Monday, August 3, 2009
While I would never consider myself athletic, in shape or fit, I would consider myself active. My freshman year in college I was banned from the college gym because I was going 3 times a day and they thought I had exercise bulimia. I was just bored and I enjoyed the brainlessness of following an aerobics instructor. I have worked out pretty consistently since then, mostly because I find it keeps me sane. But a triathlon? That is for athletic people.
But after a few days, I was still thinking about it. Everything lined up well. It is a sprint distance, so shorter than usual. It is women only. It is in September so I would have time to train. The swim is in a pool instead of a lake so for me, a non-swimmer, this is ideal. I talked the idea over with my husband. The last year has been a transition year for our marriage and we are continually searching for things that the new Amy and new Joe like to do together. Joe is a big swimmer and we both like biking so we decided that we could do some training together. I signed up for the Ramblin Rose Triathlon.
Fast forward to August: The tri is only 7 weeks away and I still feel like I have a lot of work to do. I am no longer afraid that I can't finish. I know I can. Now I want to finish strong. I want to be in the top half of the finishers. Really, I'd like to finish in the top 200 people. OK, honestly, I'd like to win my age group. I may not have gotten any athletic ability, but I did get a good dose of competitiveness.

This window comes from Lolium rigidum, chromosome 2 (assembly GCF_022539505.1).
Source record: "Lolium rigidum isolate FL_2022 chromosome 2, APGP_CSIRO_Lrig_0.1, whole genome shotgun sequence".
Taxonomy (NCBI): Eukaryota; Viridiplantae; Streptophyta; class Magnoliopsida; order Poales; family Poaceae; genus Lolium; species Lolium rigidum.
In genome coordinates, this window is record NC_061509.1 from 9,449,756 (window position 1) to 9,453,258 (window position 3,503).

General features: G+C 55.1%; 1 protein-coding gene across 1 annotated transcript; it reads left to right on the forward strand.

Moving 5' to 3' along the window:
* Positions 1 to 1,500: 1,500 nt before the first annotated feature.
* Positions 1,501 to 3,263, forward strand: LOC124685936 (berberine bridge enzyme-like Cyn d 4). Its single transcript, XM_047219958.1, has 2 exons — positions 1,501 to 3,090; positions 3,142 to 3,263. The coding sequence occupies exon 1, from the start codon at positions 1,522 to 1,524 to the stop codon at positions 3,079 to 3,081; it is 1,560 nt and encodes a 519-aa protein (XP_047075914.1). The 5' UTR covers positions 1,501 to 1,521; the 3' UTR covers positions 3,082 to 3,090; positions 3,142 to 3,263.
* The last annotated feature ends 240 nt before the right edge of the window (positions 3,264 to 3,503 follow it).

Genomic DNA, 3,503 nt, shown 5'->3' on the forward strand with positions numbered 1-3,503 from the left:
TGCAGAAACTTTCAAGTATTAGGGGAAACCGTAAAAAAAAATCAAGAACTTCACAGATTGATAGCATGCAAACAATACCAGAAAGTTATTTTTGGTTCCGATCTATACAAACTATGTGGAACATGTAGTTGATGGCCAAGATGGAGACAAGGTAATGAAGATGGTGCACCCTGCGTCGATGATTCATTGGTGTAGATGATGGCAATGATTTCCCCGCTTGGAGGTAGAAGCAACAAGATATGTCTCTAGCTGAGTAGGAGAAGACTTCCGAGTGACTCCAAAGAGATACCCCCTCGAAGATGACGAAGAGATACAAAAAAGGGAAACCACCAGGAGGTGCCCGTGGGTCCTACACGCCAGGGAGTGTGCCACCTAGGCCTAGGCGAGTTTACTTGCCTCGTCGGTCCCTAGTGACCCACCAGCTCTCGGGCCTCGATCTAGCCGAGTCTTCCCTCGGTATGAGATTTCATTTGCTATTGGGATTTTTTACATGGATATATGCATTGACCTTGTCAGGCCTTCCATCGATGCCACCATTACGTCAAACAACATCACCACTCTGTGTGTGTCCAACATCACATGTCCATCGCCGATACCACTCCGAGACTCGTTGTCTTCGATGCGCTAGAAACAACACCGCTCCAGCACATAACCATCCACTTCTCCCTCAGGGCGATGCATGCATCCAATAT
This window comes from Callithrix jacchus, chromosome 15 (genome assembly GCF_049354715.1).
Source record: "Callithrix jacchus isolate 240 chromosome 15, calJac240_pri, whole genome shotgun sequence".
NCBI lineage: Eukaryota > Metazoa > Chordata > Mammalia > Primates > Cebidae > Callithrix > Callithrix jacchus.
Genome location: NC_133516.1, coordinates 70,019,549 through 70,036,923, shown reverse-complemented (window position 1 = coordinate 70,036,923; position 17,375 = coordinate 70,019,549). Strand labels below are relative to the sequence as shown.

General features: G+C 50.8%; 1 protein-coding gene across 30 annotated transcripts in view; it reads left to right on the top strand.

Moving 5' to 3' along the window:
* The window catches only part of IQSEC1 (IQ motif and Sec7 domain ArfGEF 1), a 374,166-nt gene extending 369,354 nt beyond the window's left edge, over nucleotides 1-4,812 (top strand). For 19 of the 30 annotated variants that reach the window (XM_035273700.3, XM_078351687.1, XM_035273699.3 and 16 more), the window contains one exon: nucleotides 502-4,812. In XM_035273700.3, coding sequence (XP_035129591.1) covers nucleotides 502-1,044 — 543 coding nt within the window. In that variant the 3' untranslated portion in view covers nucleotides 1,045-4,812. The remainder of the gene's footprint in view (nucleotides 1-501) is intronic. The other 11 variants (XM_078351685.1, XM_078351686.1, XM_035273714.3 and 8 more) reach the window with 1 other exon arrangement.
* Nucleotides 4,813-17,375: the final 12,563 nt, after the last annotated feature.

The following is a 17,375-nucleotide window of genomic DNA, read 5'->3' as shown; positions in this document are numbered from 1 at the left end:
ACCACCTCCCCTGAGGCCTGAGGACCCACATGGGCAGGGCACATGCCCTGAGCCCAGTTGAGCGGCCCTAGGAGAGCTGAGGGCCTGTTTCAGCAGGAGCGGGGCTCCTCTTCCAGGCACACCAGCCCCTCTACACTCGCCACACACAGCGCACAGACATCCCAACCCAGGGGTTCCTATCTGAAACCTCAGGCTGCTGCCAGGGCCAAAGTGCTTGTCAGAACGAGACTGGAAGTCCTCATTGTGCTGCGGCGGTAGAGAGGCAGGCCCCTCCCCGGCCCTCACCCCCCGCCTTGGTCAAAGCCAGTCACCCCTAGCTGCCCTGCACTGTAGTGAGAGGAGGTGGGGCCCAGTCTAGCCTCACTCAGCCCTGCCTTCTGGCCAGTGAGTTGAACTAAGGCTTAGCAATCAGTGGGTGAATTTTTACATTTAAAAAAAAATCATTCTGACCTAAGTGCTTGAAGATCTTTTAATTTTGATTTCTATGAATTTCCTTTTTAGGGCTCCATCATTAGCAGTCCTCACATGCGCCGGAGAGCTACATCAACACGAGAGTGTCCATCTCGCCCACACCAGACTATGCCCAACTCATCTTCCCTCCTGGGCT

I also got a healthy dose of laziness too and right now laziness is winning. I am having such a hard time getting motivated to actually do anything. I am going through the training and some nights having a great time. But I don't feel like I am pushing myself hard enough to compete. I swim the minimum amount I need to swim. I bike slowly, just a few miles more than I need to go. I have only run twice since April. I KNOW I will be so frustrated if I don't finish in the top 200. Yet, I just had a kit kat for my morning snack and will most likely hit McD's for lunch.
My self sabotage doesn't only appear in athletic pursuits. I want to have a clean, organized house. I am sure sitting on my couch all weekend did not make that happen. I want to lose 30 pounds. I know I can do this and did last year. I also know that the kit kat and McD's lunch will not help. And yet, those are my choices.
I think part of growing and accepting yourself is admitting that the areas where you self sabotage are the areas you need to accept the faults the first. I think it is your mind's way of saying it disagrees with the plan. I am never going to be a size 4. And frankly, I don't think I want to be. I would like to be 20 pounds lighter, but if I don't lose that, I am OK too. I am comfortable walking around a pool in my bathing suit and I think that counts for something.
So I can have a truce with my mind and tell it that I hear its cries loud and clear. My mind wants to be fat. OK - I give. McD's for lunch it is. But hear me mind: I am not willing to compromise on the triathlon. I don't WANT to compromise on the triathlon. I had a great swim yesterday. I finished third and was only passed by one person, who finished first. I got out of the pool and my legs felt strong. My run felt graceful. I felt comfortable and confident. I think that finishing in the top 200 in a real possibility for me.
I always find it sad that there are friends that every time we see each other we say "We need to do this more often" and then a year will go by. On the other hand there are friends that I make time for - set up monthly dates, email and call when I get a lone 10 minutes. I think even in the busiest of schedules you always find a way to make the time for the things that matter. I just need to remember that this is one of those things that matter. Really.
So I am rededicating myself for the next 7 weeks. I am going to make this matter. I am going to get sweaty and dirty and sore. I am going to finish strong. And I am going to love it. Do you hear me mind??? Now off to McDonald's.